Grand Prix 2011 German Grand Prix Practice, Qualifying & Race Discussion

siffert_fan

Too old to watch the Asian races live.
Contributor
To me,the main point of the weekend was that the FIA's continual search for ways to slow down the Red Bulls relative to the other teams is bearing fruit. While some may applaud this, as it gives their favourites a chance to win, personally, I think that this effort by the FIA lends an aura of artificiality to F1, to the point that it is approaching NASCAR in that respect.
 

Incubus

Champion Elect
Alonso gave Hamilton a lift in 2009 at Suzuke after the latter saw his vintage car give up the ghost halfway through the drivers' parade. Does that count?
 

RevMaxPower

Banned
To me,the main point of the weekend was that the FIA's continual search for ways to slow down the Red Bulls relative to the other teams is bearing fruit. While some may applaud this, as it gives their favourites a chance to win, personally, I think that this effort by the FIA lends an aura of artificiality to F1, to the point that it is approaching NASCAR in that respect.
I love the way we all see things differently according to which Team or Driver/Drivers we follow and admire! :)

One mans' meat and all that... It's what makes this Forum so interesting. 8-)

Hamilton and Furry Nando for me, by the way... Two great drives yesterday.
 

Sarinaide

Banned
Well Mark and Fernando are friends and keen cyclists so it is not really that surprising that Mark pulled over.....plus I don't think Mark Webber is that kind of character anyways.
 

Quintessentially

-
Contributor
To me,the main point of the weekend was that the FIA's continual search for ways to slow down the Red Bulls relative to the other teams is bearing fruit. While some may applaud this, as it gives their favourites a chance to win, personally, I think that this effort by the FIA lends an aura of artificiality to F1, to the point that it is approaching NASCAR in that respect.
It is an approach littered throughout the history of motorsport, especially when one team designs a car with such a significant performance advantage. It happened as recently as Renault with the mass damper. I am certain Redbull's advantage would've been completely eroded a long time ago under Max. At the same time credit must go to McLaren and Ferrari for their effort in closing what looked like an insurmountable performance deficit at some point and to Hamilton and Alonso for yesterday proving once again that when it comes to out and out racing they are the two best drivers in the field. Formula One doesn’t create these types of drivers anymore and the modern day F1driver to far too risk averse. In the absence of these two it would’ve almost certainly been a Redbull procession. Vettel's fast lap was just over 2tenths shy of Hamilton's but critically was made 12laps before Hamilton. This underlined the sheer pace in the Redbull despite being in turbulent air.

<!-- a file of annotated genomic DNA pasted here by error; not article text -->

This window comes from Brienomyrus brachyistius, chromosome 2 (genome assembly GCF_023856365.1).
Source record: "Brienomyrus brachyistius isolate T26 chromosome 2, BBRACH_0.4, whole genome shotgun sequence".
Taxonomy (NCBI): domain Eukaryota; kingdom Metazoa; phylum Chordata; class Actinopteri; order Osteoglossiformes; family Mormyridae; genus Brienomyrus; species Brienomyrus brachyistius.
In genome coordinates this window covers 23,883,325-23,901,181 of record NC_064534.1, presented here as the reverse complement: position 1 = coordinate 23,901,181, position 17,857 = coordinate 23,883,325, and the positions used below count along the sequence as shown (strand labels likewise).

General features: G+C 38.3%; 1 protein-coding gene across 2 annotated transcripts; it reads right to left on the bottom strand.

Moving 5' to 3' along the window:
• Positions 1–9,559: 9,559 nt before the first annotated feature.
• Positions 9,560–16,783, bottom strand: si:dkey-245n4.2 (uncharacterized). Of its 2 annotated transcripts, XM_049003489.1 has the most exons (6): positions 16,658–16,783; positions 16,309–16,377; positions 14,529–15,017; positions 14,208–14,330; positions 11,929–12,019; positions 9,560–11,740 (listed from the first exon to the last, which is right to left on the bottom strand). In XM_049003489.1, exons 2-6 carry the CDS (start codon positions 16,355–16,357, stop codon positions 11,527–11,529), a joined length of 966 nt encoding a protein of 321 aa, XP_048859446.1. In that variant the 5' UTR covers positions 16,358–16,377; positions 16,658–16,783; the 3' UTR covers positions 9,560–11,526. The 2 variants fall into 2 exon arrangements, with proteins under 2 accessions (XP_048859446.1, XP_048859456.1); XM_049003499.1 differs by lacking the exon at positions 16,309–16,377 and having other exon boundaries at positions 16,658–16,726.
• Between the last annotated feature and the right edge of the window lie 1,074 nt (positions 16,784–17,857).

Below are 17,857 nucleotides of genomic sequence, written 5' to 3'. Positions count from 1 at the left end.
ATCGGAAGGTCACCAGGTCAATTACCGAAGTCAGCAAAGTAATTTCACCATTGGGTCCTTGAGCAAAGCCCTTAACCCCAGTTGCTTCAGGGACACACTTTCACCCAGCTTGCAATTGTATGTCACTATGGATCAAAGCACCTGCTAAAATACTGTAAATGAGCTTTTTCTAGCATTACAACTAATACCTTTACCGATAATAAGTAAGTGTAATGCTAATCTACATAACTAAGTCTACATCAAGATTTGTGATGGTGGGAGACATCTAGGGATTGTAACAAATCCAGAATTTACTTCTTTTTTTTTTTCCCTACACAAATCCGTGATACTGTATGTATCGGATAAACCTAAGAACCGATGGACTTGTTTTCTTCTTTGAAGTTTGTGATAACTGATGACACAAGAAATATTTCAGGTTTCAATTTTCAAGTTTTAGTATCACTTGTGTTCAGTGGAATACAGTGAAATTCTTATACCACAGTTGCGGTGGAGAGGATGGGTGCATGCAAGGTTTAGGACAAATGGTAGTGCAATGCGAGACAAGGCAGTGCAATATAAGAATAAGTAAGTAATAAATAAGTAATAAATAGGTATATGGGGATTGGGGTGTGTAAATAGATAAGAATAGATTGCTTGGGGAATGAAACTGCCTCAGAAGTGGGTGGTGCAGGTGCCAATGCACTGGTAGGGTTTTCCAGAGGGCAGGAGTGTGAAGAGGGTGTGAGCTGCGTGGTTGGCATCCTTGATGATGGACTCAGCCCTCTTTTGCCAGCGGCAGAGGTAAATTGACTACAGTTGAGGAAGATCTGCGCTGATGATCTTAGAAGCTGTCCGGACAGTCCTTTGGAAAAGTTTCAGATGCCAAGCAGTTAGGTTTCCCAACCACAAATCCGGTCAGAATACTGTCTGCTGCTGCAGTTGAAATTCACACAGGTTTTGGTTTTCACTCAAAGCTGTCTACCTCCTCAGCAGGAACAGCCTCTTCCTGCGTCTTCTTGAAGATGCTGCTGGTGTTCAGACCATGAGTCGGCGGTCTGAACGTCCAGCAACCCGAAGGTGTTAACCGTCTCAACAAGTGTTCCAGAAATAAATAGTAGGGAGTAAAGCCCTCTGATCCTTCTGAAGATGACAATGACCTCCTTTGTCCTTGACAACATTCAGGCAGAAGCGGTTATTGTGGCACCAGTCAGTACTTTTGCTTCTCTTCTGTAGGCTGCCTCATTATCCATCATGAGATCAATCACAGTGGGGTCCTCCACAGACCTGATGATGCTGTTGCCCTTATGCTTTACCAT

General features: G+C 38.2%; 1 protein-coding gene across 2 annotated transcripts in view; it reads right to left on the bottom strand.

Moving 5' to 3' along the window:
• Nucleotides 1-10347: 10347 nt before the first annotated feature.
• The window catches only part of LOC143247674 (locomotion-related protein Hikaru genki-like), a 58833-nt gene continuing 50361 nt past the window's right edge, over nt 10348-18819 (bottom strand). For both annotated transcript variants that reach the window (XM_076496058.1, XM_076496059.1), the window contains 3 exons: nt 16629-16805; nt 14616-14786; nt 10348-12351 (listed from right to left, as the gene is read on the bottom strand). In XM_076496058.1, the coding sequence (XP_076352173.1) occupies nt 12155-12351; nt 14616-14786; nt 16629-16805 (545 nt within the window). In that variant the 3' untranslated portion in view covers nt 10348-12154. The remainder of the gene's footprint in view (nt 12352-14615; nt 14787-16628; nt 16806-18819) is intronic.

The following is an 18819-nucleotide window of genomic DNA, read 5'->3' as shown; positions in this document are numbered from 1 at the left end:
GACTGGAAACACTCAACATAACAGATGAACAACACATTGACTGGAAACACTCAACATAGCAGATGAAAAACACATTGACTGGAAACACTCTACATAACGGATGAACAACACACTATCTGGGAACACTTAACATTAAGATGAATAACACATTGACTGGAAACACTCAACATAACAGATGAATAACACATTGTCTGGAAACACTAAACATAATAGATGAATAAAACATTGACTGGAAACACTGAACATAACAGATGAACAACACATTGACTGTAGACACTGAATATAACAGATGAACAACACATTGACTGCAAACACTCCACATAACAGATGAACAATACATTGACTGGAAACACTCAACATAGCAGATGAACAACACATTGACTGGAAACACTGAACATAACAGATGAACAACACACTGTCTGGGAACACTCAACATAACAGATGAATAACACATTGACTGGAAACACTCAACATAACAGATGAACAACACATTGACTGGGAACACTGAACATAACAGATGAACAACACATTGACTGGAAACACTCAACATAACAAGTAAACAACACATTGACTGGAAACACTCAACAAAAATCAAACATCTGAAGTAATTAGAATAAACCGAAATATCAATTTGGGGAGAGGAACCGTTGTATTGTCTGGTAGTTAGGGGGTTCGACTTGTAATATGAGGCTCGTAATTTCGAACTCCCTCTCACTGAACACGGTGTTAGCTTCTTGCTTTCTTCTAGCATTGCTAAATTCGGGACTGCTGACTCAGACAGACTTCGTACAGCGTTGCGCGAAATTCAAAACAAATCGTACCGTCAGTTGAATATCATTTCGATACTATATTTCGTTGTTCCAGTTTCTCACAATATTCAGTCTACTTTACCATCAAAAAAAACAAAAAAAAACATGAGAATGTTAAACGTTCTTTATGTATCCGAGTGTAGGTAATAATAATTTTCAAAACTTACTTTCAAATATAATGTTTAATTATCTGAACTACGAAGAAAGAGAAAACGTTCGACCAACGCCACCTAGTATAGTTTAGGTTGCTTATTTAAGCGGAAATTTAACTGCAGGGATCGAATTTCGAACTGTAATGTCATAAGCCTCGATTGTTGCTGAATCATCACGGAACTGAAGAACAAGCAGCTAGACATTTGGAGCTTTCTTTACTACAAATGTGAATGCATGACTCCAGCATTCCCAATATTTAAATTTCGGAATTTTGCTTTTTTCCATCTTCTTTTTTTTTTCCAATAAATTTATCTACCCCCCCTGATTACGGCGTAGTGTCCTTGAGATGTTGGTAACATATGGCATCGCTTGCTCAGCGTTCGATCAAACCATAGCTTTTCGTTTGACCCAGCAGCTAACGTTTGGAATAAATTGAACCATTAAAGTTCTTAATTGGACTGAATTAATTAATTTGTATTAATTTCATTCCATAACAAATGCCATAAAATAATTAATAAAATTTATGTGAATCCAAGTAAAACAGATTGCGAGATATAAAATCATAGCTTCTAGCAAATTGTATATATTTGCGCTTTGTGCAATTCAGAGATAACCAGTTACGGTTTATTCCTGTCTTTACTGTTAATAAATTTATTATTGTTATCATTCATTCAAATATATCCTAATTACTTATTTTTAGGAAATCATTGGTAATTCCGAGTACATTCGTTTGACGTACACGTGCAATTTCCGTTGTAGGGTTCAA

Slyboogy

World Champion
Contributor
Barrichello didn't have KERS on his car in this race while Maldonado did, might explain the difference.
 

Brogan

🦶 Leg end
Staff member
A little late, but here's the tyre analysis from the race.


It's interesting how many drivers set fastest lap on the prime tyre.
Obviously the slower speed of the tyre is being countered by the reduction in fuel as the race draws to an end.
 

teabagyokel

#dejavu
Valued Member
One of the things that didn't seem to be mentioned was that yes, the prime tyre is 2 seconds slower than new softs, but its not 2 seconds slower than worn softs!
 
Obviously the slower speed of the tyre is being countered by the reduction in fuel as the race draws to an end.
Yes that's a big factor.

Also, wouldn't track evolution help a little bit given that rain overnight basically made the circuit 'green' and as the race went on grip increased?

Also...Did track temperature during the race rise too? Perhaps it was cooler at the start of the race and slightly warmer an hour and change later?
 

Brogan

🦶 Leg end
Staff member
It's going to be a combination of all of those factors.

Makes you wonder if any of the front runners could have pitted slightly earlier than they did.
I'll see if I can find the lap time chart I created.

Edit: Found it.

 

Chad Stewarthill

Champion Elect
Contributor
One of the things that didn't seem to be mentioned was that yes, the prime tyre is 2 seconds slower than new softs, but its not 2 seconds slower than worn softs!
Yes, especially once the track had rubbered in as the race progressed.

I think MB did sort of mention it but not till quite late on, once Petrov started setting faster lap times on his new primes than he had on his last set of worn options. But you'd think they might have foreseen something like that a bit sooner.

Btw, that's a great chart, thanks Brogan. :thumbsup:
 

Chad Stewarthill

Champion Elect
Contributor
Those two charts illustrate quite nicely how Hamilton was able to keep his lead over Alonso at the end. Most drivers took 3 or 4 laps to set PB's after changing to the primes but Hamilton, looking at the lap times chart, was on the pace almost immediately, denying Fernando the chance of getting past by staying out longer on his options.
 
It's going to be a combination of all of those factors. Makes you wonder if any of the front runners could have pitted slightly earlier than they did.
Perhaps the race was so tight that the Pit Walls were scared to make a move until they got a mid field runner to give them an indication on a Prime-Option Delta, lest they look like idiots?

Sometimes teams would rather wait to get a guinea pig number (Petrov in this case) than risk looking stupid.

There's only two ways to look: Hero or Stupid. Given mentality, people would rather not look stupid.
 
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